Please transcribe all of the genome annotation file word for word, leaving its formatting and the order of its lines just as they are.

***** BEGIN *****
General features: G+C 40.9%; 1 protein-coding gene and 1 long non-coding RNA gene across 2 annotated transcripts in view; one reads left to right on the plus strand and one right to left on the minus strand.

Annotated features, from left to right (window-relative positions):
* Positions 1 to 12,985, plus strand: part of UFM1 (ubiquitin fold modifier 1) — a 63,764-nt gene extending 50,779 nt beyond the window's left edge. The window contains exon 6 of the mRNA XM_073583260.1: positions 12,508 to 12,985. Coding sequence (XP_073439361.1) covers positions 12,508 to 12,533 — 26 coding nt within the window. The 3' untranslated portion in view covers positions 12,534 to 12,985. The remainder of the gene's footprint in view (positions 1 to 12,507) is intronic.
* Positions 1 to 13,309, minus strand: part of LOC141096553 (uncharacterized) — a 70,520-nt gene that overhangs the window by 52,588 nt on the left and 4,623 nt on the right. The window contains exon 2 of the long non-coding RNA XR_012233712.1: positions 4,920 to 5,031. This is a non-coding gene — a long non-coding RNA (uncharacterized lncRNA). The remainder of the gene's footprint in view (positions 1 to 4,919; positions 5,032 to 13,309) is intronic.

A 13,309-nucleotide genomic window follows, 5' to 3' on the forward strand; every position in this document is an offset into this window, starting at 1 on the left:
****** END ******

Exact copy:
General features: G+C 40.9%; 1 protein-coding gene and 1 long non-coding RNA gene across 2 annotated transcripts in view; one reads left to right on the plus strand and one right to left on the minus strand.

Annotated features, from left to right (window-relative positions):
* Positions 1 to 12,985, plus strand: part of UFM1 (ubiquitin fold modifier 1) — a 63,764-nt gene extending 50,779 nt beyond the window's left edge. The window contains exon 6 of the mRNA XM_073583260.1: positions 12,508 to 12,985. Coding sequence (XP_073439361.1) covers positions 12,508 to 12,533 — 26 coding nt within the window. The 3' untranslated portion in view covers positions 12,534 to 12,985. The remainder of the gene's footprint in view (positions 1 to 12,507) is intronic.
* Positions 1 to 13,309, minus strand: part of LOC141096553 (uncharacterized) — a 70,520-nt gene that overhangs the window by 52,588 nt on the left and 4,623 nt on the right. The window contains exon 2 of the long non-coding RNA XR_012233712.1: positions 4,920 to 5,031. This is a non-coding gene — a long non-coding RNA (uncharacterized lncRNA). The remainder of the gene's footprint in view (positions 1 to 4,919; positions 5,032 to 13,309) is intronic.

A 13,309-nucleotide genomic window follows, 5' to 3' on the forward strand; every position in this document is an offset into this window, starting at 1 on the left: